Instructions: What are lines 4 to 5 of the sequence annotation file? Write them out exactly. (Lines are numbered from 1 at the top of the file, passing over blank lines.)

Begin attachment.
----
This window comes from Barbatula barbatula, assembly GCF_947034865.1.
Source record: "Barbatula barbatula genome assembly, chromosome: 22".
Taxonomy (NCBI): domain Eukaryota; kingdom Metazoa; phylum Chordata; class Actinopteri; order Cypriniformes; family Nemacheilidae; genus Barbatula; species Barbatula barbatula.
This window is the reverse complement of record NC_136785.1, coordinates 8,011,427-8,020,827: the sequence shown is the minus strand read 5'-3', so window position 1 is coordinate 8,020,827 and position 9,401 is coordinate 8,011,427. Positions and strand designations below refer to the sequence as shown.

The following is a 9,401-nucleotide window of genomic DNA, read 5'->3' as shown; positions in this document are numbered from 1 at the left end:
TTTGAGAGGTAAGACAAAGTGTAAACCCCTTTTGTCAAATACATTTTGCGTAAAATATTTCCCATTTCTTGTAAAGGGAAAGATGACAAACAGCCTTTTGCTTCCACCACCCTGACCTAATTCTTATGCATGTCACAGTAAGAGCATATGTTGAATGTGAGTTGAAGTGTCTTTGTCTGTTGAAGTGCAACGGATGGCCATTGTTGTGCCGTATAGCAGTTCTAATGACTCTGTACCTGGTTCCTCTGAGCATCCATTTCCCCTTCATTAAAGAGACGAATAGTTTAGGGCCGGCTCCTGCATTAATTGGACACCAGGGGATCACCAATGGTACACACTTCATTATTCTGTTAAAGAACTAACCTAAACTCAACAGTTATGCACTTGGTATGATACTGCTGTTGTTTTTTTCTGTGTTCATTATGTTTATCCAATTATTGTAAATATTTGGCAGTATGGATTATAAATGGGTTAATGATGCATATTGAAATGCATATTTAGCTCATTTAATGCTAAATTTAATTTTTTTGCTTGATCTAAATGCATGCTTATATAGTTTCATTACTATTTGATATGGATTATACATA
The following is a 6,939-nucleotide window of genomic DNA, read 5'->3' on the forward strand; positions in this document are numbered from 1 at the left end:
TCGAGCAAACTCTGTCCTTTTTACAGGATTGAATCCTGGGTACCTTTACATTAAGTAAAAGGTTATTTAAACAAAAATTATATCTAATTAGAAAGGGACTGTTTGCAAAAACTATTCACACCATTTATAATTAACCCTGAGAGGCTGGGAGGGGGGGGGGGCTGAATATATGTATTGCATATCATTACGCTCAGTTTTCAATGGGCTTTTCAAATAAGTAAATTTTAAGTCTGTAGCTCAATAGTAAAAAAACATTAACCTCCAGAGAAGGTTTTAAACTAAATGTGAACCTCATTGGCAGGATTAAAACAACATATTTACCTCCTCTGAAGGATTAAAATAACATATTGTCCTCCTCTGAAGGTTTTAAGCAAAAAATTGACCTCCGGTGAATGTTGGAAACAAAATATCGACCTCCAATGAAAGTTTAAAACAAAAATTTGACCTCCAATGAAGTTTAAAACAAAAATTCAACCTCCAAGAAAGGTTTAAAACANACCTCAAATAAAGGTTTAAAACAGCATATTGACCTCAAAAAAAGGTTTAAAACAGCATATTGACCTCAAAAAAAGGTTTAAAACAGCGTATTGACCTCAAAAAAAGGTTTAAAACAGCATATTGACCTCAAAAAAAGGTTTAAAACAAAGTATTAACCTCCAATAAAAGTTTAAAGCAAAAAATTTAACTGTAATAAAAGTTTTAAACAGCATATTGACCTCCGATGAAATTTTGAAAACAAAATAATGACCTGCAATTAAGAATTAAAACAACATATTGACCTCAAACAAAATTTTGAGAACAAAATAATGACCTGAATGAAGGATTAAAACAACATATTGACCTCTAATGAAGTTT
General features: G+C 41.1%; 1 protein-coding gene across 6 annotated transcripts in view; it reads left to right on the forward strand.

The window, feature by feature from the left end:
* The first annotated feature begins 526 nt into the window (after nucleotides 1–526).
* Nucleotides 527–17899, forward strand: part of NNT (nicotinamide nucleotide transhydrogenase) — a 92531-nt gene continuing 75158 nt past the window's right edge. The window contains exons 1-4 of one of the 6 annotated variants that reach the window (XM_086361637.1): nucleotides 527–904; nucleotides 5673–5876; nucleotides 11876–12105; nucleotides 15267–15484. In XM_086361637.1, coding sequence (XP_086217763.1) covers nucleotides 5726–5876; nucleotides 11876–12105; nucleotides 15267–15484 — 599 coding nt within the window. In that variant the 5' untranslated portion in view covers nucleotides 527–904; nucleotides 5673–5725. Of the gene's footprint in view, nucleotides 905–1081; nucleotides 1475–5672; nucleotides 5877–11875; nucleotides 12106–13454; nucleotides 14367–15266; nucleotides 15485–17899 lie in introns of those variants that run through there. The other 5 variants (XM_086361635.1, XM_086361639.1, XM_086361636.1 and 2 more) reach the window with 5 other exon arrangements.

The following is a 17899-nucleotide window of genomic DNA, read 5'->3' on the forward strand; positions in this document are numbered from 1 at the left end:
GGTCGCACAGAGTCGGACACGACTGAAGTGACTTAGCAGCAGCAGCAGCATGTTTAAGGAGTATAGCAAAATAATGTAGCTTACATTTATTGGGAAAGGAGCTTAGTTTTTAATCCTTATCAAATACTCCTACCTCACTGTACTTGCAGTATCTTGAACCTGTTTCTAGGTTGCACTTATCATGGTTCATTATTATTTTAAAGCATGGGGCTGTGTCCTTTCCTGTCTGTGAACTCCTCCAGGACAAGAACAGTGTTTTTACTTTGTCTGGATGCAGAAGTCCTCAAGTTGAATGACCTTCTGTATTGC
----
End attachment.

This window is the reverse complement of record NC_136785.1, coordinates 8,011,427-8,020,827: the sequence shown is the minus strand read 5'-3', so window position 1 is coordinate 8,020,827 and position 9,401 is coordinate 8,011,427. Positions and strand designations below refer to the sequence as shown.

The following is a 9,401-nucleotide window of genomic DNA, read 5'->3' as shown; positions in this document are numbered from 1 at the left end: